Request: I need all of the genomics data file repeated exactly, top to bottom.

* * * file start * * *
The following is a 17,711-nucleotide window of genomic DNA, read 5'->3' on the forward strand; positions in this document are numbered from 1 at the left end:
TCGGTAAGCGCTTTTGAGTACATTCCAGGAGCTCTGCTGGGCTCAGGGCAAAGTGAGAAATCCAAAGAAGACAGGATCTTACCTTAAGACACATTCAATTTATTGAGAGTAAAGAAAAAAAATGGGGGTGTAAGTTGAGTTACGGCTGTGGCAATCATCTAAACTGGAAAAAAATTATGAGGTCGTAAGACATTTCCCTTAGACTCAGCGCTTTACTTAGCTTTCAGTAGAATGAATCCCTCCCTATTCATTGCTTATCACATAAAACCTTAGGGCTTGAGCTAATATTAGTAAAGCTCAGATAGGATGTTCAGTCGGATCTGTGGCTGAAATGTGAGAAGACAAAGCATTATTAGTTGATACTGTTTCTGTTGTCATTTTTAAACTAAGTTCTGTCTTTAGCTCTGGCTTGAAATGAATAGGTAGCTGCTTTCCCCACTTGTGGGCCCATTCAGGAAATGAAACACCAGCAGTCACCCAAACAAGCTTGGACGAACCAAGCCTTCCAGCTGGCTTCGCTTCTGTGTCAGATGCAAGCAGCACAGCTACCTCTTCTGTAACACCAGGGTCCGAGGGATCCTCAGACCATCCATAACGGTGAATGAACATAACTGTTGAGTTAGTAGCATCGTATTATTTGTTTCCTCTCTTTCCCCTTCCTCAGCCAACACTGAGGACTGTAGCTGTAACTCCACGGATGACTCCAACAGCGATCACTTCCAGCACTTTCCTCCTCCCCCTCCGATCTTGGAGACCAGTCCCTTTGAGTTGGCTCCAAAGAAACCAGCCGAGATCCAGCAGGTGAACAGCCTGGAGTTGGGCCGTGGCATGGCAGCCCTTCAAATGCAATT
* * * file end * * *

The following is a 17,711-nucleotide window of genomic DNA, read 5'->3' on the forward strand; positions in this document are numbered from 1 at the left end:
TCGGTAAGCGCTTTTGAGTACATTCCAGGAGCTCTGCTGGGCTCAGGGCAAAGTGAGAAATCCAAAGAAGACAGGATCTTACCTTAAGACACATTCAATTTATTGAGAGTAAAGAAAAAAAATGGGGGTGTAAGTTGAGTTACGGCTGTGGCAATCATCTAAACTGGAAAAAAATTATGAGGTCGTAAGACATTTCCCTTAGACTCAGCGCTTTACTTAGCTTTCAGTAGAATGAATCCCTCCCTATTCATTGCTTATCACATAAAACCTTAGGGCTTGAGCTAATATTAGTAAAGCTCAGATAGGATGTTCAGTCGGATCTGTGGCTGAAATGTGAGAAGACAAAGCATTATTAGTTGATACTGTTTCTGTTGTCATTTTTAAACTAAGTTCTGTCTTTAGCTCTGGCTTGAAATGAATAGGTAGCTGCTTTCCCCACTTGTGGGCCCATTCAGGAAATGAAACACCAGCAGTCACCCAAACAAGCTTGGACGAACCAAGCCTTCCAGCTGGCTTCGCTTCTGTGTCAGATGCAAGCAGCACAGCTACCTCTTCTGTAACACCAGGGTCCGAGGGATCCTCAGACCATCCATAACGGTGAATGAACATAACTGTTGAGTTAGTAGCATCGTATTATTTGTTTCCTCTCTTTCCCCTTCCTCAGCCAACACTGAGGACTGTAGCTGTAACTCCACGGATGACTCCAACAGCGATCACTTCCAGCACTTTCCTCCTCCCCCTCCGATCTTGGAGACCAGTCCCTTTGAGTTGGCTCCAAAGAAACCAGCCGAGATCCAGCAGGTGAACAGCCTGGAGTTGGGCCGTGGCATGGCAGCCCTTCAAATGCAATT